Featured researcher: Dr Tim Daley

Dr Tim Daley is an Associate Professor of Physical Geography in the School of Geography, Earth and Environmental Science, and Principal Investigator on the ERDF Agri-tech Cornwall project at the University of Plymouth.

Since joining the University in 2010, Tim has taken on leadership roles based in the development of multi-disciplinary sustainability research and has, as Co-Investigator or Principal Investigator, been awarded ~£1 million in funding for several projects through NERC, charitable grants and the European Union.

Tim’s passion for geography flourished during his undergraduate degree at the University of Southampton, where he went on to complete his PhD, receiving prize awards in 2004 and 2006 from the NERC RAPID programme. Tim progressed to a position as NERC QUEST Postdoctoral Research Officer at Swansea University, where he co-authored the 2009 paper ‘Climate drivers for peatland paleoclimate records’, a review of the state-of-the-art of climate research from peatlands. Holocene paleoclimate studies, specifically in peatland settings, was the beginning of Tim’s research career and is the field in which he predominantly continues research today.

Tim’s research has a global reach. In 2017 he was invited to the Mexican National Institute of Ecology and Climate Change to present on the carbon sequestration potential of peatlands, in particular the unsung role of microbes, and on the UK’s approach to adapting to climate change. The political buy-in at the 2nd Annual Conference on Climate Change was extraordinary. Nearly half the Mexican government secretaries of state turned up together to demonstrate their support and hear progress. A contrast indeed from many other nation-states.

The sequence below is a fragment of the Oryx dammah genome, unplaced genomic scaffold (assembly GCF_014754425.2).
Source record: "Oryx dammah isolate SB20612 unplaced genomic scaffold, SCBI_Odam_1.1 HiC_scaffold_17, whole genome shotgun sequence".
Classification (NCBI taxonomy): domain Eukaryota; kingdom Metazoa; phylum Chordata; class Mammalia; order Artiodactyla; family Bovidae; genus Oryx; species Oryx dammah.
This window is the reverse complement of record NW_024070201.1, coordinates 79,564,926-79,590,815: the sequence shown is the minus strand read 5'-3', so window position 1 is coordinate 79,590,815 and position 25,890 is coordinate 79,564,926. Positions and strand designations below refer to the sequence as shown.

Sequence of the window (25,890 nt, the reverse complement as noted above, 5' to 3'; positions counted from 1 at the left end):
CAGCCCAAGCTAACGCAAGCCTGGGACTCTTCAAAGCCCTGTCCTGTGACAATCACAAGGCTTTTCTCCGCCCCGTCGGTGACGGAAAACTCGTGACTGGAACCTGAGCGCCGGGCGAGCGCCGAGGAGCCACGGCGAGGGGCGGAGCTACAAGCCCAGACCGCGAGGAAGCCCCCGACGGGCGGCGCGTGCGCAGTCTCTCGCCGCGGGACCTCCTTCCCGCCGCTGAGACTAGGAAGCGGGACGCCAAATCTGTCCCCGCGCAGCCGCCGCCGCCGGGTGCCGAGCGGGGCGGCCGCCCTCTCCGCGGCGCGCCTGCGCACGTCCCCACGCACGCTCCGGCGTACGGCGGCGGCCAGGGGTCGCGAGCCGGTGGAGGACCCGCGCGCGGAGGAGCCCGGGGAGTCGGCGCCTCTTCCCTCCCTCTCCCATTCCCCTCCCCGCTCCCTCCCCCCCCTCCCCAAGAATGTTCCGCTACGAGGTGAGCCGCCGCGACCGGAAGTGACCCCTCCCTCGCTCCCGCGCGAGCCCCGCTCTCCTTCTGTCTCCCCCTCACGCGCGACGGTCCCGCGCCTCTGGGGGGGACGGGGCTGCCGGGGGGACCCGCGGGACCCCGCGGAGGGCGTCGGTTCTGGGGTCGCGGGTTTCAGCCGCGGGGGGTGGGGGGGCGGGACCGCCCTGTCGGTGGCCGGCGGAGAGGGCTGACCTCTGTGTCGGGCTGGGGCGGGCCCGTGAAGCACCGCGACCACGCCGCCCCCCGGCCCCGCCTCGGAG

The mission

In 2009 Tim began working for DEFRA, undertaking a role as Climate Change Adaption Co-ordinator for North West England. He had the role of liaising with public, private and charitable stakeholders to ensure that the UK was adapting efficiently to climate change and best practices shared. Whilst with DEFRA he recognised the true usefulness of science, and formulated his a personal research mission: creating a better understanding of the Earth System to help solve some of society’s most pressing problems.This is a huge task which Tim has divided into three key areas:

  • What makes climate change? Studying the past to understand the complex range of factors influencing today’s climate
  • How does the natural environment control carbon? This involves exploring changes in the carbon cycle with past climate change
  • How can we adapt to climate change? Finding solutions by linking with industry and policymakers

Working with industry

As well as leading on the Cornwall Agri-Tech project, Tim has secured funding from South West Water to collaborate with them and colleagues in Chemistry with research designed to respond directly to the UK’s environmental plan, outlined in ‘A Green Future: Our 25 Year Plan to Improve the Environment’. The project aims to understand how microorganisms regulate greenhouse gas emissions from peatlands, and therefore and whether restoration of peatlands may increase the potential for this natural ecosystem to mitigate future climate change. This future facing research aims to identify a legitimate method for enabling a landowner to quantify the monetary value of their land’s natural services, in terms of regulating greenhouse gas emissions. Putting a value on their lands’ natural capability to mitigate anthropogenic climate change may well encourage landowners to adopt environmentally-favourable and economicallyviable practices.